From Graphic Design to Videographer; this career family will allow you to utilise your creativity and technical skills.
With good attention to detail and a head for numbers you’ll be collecting, analysing, and presenting data to internal and external stakeholders on a range of subjects.
Digital communication involves the use of online tools like email, social media messaging and texting to reach other individuals or a specific audience in order to share a message.
Working in Technology Solutions gives you the opportunity to be involved in conceiving, designing, programming, and testing frameworks and applications used by businesses and end users at all levels.
IT operations is the overarching term for the processes and services administered by an organisation's information technology (IT) department IT operations are responsible for defining the way an organisation manages software and hardware.
Working in User Research & Relationships means you’ll focus on building, managing, and utilising relationships with people, clients, and users at all levels.
Insights / Candidate
Deciding between two job offers can be an exciting yet daunting experience. With each opportunity presenting its unique set of benefits and challenges, making the right choice is crucial for both your immediate career satisfaction and long-term growth. Here’s how you can decide.
Tech Talent Engine
Perhaps you’ve applied for multiple roles without expecting to hear back from any.
In the space of a few days, you’ve been offered roles by two separate companies and you’re struggling to decide who to choose.
While it’s a compliment that both companies are hungry for your expertise, it’s no comfort having to make the difficult decision of picking between two jobs.
If you’re currently in this predicament, here’s how to decide.
Before making any decisions, it’s a good idea to write down the situation you are in currently. For example, are you a fresh graduate that is looking for your next opportunity, or are you a mid-level professional that seeks stability and progression?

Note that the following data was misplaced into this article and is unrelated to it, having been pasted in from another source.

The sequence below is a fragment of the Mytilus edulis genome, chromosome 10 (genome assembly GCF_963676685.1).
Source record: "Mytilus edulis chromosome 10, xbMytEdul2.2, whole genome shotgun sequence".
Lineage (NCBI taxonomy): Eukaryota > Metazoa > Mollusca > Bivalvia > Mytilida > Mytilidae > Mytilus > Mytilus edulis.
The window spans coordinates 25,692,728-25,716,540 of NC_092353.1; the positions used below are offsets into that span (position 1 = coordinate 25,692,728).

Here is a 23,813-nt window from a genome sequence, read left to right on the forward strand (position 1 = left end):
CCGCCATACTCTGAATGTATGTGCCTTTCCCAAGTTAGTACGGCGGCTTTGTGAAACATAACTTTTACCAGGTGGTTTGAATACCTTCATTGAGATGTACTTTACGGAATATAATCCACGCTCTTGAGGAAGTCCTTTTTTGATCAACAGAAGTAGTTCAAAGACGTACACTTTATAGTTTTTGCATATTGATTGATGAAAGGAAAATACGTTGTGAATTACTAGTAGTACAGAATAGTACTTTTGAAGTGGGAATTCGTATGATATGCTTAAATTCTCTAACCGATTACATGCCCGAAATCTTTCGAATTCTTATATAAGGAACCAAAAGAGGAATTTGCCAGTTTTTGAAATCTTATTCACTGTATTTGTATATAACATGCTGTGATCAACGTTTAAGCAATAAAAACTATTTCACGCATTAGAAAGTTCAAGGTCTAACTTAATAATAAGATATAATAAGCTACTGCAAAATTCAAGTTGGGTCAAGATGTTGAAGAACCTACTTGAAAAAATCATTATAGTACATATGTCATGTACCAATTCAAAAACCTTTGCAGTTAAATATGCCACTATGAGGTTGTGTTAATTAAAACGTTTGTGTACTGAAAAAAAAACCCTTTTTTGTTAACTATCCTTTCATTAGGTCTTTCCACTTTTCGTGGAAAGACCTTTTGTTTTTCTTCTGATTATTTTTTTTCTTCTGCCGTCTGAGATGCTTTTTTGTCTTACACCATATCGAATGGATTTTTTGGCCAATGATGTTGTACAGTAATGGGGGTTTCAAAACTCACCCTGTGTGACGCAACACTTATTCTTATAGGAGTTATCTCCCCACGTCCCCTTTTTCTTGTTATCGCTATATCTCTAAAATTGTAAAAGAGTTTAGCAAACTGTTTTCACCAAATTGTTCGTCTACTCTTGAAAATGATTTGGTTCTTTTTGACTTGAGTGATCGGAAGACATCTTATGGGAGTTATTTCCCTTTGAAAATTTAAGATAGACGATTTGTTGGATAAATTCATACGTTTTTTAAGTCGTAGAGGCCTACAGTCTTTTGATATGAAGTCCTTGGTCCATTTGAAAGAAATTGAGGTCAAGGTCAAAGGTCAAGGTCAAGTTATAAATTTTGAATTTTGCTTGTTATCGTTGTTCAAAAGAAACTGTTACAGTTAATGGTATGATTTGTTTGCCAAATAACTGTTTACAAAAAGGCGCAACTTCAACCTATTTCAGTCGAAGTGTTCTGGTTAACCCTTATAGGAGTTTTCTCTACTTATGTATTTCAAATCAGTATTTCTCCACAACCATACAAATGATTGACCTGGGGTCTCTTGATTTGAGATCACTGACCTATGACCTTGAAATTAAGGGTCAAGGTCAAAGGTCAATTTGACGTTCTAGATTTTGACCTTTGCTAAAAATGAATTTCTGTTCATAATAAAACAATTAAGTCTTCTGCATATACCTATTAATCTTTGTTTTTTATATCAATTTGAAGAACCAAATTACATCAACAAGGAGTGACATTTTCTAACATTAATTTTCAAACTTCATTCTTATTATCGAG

Consider using a pen and paper to write a profile of yourself. It might feel strange at first, but it helps you to separate from your preconceived thoughts and make conscious decisions.
Here are a few things you can write down as an outline:
Once you have outlined a clear profile, you can start to envision your situation from an outsider’s perspective, allowing you to make more sensible and informed decisions.
The next step is to analyse both job roles in a constructive manner.
Pay close attention to the job descriptions, responsibilities and qualifications required. This can help you determine how each role aligns with your skills, experience, and long-term career aspirations.
If you’re applying for a role as a marketing manager, both jobs may be similar but have slight differences. It could be that the first role involves working with the design team and copywriters, whereas the other involves a lot of isolated work.
It’s a good idea to reflect on past experiences in previous jobs. For example, did you previously manage a team of assistants and enjoy it?
Think of your current strengths and weaknesses. If there is something you don’t enjoy doing in your profession, this is your opportunity to stay clear from it and focus on what you do enjoy.